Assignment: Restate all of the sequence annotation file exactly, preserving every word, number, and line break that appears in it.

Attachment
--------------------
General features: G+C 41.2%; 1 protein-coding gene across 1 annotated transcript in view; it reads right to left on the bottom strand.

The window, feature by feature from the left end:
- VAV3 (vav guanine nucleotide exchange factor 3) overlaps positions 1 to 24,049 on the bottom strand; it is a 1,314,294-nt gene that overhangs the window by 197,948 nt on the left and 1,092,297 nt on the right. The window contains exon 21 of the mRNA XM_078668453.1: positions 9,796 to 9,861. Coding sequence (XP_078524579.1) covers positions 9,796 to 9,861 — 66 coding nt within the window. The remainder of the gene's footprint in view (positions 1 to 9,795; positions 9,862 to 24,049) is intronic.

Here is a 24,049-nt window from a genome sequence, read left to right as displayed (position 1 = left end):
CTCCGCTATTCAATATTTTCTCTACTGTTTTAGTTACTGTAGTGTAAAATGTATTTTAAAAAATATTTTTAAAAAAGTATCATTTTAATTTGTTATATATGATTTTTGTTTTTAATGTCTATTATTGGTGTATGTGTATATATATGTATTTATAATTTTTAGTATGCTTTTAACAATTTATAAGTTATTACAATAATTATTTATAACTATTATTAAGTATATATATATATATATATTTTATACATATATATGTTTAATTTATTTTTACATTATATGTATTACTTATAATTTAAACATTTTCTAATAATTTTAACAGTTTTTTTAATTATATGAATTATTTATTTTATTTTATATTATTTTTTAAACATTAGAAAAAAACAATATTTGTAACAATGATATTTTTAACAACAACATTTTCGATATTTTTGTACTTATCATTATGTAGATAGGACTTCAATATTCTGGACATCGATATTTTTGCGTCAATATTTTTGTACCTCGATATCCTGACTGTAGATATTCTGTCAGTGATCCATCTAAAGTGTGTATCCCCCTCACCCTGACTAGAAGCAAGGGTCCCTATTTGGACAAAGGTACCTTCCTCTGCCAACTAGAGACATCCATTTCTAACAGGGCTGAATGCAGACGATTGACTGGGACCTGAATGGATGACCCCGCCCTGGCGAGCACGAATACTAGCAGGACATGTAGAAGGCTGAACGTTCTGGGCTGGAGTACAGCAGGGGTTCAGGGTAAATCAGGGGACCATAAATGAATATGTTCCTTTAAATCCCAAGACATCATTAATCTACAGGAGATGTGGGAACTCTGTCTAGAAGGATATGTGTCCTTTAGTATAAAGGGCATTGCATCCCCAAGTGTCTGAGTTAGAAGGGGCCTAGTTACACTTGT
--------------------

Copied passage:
General features: G+C 41.2%; 1 protein-coding gene across 1 annotated transcript in view; it reads right to left on the bottom strand.

The window, feature by feature from the left end:
- VAV3 (vav guanine nucleotide exchange factor 3) overlaps positions 1 to 24,049 on the bottom strand; it is a 1,314,294-nt gene that overhangs the window by 197,948 nt on the left and 1,092,297 nt on the right. The window contains exon 21 of the mRNA XM_078668453.1: positions 9,796 to 9,861. Coding sequence (XP_078524579.1) covers positions 9,796 to 9,861 — 66 coding nt within the window. The remainder of the gene's footprint in view (positions 1 to 9,795; positions 9,862 to 24,049) is intronic.

Here is a 24,049-nt window from a genome sequence, read left to right as displayed (position 1 = left end):
CTCCGCTATTCAATATTTTCTCTACTGTTTTAGTTACTGTAGTGTAAAATGTATTTTAAAAAATATTTTTAAAAAAGTATCATTTTAATTTGTTATATATGATTTTTGTTTTTAATGTCTATTATTGGTGTATGTGTATATATATGTATTTATAATTTTTAGTATGCTTTTAACAATTTATAAGTTATTACAATAATTATTTATAACTATTATTAAGTATATATATATATATATATTTTATACATATATATGTTTAATTTATTTTTACATTATATGTATTACTTATAATTTAAACATTTTCTAATAATTTTAACAGTTTTTTTAATTATATGAATTATTTATTTTATTTTATATTATTTTTTAAACATTAGAAAAAAACAATATTTGTAACAATGATATTTTTAACAACAACATTTTCGATATTTTTGTACTTATCATTATGTAGATAGGACTTCAATATTCTGGACATCGATATTTTTGCGTCAATATTTTTGTACCTCGATATCCTGACTGTAGATATTCTGTCAGTGATCCATCTAAAGTGTGTATCCCCCTCACCCTGACTAGAAGCAAGGGTCCCTATTTGGACAAAGGTACCTTCCTCTGCCAACTAGAGACATCCATTTCTAACAGGGCTGAATGCAGACGATTGACTGGGACCTGAATGGATGACCCCGCCCTGGCGAGCACGAATACTAGCAGGACATGTAGAAGGCTGAACGTTCTGGGCTGGAGTACAGCAGGGGTTCAGGGTAAATCAGGGGACCATAAATGAATATGTTCCTTTAAATCCCAAGACATCATTAATCTACAGGAGATGTGGGAACTCTGTCTAGAAGGATATGTGTCCTTTAGTATAAAGGGCATTGCATCCCCAAGTGTCTGAGTTAGAAGGGGCCTAGTTACACTTGT